The agricultural deans cite the drought of 2012 to illustrate the value of agricultural R&D, noting that in Iowa, the last significant drought in 1988 resulted in a 35-percent decrease in corn yields from the year before. In this drought year, Iowa corn yields dropped only about 17 percent from 2011. Much of the difference results from public and private research in plant genetics and cropping systems.
Continued advancements in agricultural productivity will be critical in avoiding food shortages, skyrocketing food prices, starvation and unrest as the world’s population grows and available land and resources for agricultural production shrink.
But who will fund future R&D as government spending tightens? The ERS researchers found that private spending has contributed to the overall growth in R&D for agricultural in the face of slowing or stagnant public funding, but addressed a narrower set of research topics and industries than publicly funded R&D.
Globally, about half or more of all private investment in food and agricultural research and development has focused on food manufacturing, rather than areas that directly increase agricultural production such as animal genetics, animal nutrition, animal health, farm machinery, fertilizers, crop seed, biotechnology and agricultural chemicals.
Reprinted in part from Drovers CattleNetwork.com
Approving Antibiotics – What’s the Problem?
In an era of instant-everything, it’s hard to understand why we can’t develop, research and bring to market new antibiotics for animals that can solve disease issues as well as prevent against antibiotic resistance in the human population.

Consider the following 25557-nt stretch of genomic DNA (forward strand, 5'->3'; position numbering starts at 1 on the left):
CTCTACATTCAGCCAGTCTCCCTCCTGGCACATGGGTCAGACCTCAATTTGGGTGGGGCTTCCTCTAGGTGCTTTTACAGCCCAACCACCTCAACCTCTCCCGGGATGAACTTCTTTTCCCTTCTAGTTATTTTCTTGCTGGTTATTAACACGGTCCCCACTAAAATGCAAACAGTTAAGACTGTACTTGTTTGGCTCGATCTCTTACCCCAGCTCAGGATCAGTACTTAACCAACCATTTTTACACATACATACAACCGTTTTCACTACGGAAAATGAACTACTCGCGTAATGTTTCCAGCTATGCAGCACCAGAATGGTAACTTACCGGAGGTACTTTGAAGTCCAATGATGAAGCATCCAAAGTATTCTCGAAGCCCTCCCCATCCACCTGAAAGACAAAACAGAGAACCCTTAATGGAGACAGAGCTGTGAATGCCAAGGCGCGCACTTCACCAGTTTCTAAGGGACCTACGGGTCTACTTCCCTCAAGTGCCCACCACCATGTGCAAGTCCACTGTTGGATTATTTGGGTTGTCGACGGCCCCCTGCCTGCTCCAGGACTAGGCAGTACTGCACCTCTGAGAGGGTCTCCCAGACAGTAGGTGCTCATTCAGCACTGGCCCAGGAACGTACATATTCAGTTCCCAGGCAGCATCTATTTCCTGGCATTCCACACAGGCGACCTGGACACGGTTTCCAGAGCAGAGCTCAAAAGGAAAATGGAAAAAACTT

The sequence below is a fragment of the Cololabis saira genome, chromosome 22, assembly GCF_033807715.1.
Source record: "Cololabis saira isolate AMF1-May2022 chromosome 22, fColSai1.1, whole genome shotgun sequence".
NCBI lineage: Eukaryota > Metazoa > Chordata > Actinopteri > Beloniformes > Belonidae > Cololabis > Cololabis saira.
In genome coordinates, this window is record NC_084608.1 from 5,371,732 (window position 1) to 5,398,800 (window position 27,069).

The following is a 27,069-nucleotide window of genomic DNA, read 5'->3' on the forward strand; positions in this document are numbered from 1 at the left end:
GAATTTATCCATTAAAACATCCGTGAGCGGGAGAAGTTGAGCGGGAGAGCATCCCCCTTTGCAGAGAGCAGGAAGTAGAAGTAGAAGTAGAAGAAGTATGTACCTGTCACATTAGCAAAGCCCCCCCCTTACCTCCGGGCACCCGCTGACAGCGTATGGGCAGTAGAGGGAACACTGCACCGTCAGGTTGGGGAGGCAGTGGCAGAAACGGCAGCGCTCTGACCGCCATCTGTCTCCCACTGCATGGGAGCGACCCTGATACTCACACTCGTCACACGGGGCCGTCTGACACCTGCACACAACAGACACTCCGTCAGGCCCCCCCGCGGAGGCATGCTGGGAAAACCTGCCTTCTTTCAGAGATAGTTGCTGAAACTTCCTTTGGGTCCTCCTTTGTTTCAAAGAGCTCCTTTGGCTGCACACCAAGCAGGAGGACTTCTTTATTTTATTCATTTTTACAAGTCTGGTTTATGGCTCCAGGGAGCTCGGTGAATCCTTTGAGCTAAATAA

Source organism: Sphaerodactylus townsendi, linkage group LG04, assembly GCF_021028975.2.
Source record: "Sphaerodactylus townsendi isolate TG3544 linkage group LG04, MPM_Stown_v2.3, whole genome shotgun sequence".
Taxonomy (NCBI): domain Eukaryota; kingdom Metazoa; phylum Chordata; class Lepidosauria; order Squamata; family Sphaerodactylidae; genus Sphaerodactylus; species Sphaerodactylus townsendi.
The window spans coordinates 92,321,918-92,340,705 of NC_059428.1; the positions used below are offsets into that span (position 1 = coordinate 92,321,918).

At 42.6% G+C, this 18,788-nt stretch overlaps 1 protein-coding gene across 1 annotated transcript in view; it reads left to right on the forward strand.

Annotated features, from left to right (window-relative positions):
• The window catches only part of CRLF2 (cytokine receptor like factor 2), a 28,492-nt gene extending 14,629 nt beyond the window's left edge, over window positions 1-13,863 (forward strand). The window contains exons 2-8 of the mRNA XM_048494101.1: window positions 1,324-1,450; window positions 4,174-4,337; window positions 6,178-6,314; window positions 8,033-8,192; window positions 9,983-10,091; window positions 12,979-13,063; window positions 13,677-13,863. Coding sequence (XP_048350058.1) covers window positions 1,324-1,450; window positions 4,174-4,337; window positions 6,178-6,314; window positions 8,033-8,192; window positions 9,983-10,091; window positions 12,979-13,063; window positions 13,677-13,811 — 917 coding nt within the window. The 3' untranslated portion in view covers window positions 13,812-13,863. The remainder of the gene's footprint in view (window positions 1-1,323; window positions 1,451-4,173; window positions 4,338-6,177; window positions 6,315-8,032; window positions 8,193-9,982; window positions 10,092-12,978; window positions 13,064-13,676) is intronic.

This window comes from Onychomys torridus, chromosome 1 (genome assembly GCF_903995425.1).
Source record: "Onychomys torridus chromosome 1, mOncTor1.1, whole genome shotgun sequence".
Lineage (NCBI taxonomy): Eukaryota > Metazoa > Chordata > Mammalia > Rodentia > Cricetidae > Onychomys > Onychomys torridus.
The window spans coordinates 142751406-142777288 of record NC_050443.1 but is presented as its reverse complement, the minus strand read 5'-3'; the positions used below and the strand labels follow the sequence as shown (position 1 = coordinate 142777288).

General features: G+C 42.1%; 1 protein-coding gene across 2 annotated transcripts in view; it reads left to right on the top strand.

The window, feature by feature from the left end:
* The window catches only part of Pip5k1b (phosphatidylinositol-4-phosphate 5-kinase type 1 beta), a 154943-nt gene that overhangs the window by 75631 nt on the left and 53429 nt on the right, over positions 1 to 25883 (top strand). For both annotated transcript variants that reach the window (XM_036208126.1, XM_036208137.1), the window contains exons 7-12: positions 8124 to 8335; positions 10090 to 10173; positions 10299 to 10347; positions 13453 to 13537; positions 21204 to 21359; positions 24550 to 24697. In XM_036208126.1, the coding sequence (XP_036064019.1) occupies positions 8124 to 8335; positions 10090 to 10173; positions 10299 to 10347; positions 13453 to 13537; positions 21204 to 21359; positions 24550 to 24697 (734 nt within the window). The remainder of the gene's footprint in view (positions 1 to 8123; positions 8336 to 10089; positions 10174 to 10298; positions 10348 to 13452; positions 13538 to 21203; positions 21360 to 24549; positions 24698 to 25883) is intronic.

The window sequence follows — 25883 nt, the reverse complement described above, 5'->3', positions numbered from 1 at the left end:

But while we can instantly upload a video to YouTube for free with a touch of a button on our smart phone, it can take 7-10 years and as much as $100 million to get a new compound approved for food animals in the United States.
Speaking at the 2012 National Institute for Animal Agriculture’s Antibiotic Symposium in Ohio, Rich Carnevale, VMD, Animal Health Institute, said bringing a new product to market involves discovery, approval and post-approval.
Consumer media sometimes makes it sound like drugs for food animals are approved willy-nilly, but they don’t realize it’s a long and arduous process that starts with scientific discovery, preliminary trials, pre-clinical trials, clinical trials, regulatory review, product approval and then monitoring for adverse reactions post-approval.
The Food and Drug Administration approval for antimicrobials involves safety, efficacy and quality. Safety considerations include animals, environment and human food safety. An approval must follow Guidance for Industry #152, which includes determining the potential for resistance selection to impact human health through food. These processes, Carnevale explained, are unique to antimicrobials.
“The process is more complicated for animal drugs than human drugs,” he said.
Carnevale shared 2011 data from the International Federation for Animal Health (IFAH), which represents global animal health. IFAH’s survey of length-of-time for submission of a new animal drug for food animals to approval showed a mean of 9.4 years, with a range of 7-13 years. In contrast, for companion animals the mean was 6.4 years.
For a food animal pharmaceutical, the average cost was $38.8 million and about $21.6 million for companion animal pharmaceuticals.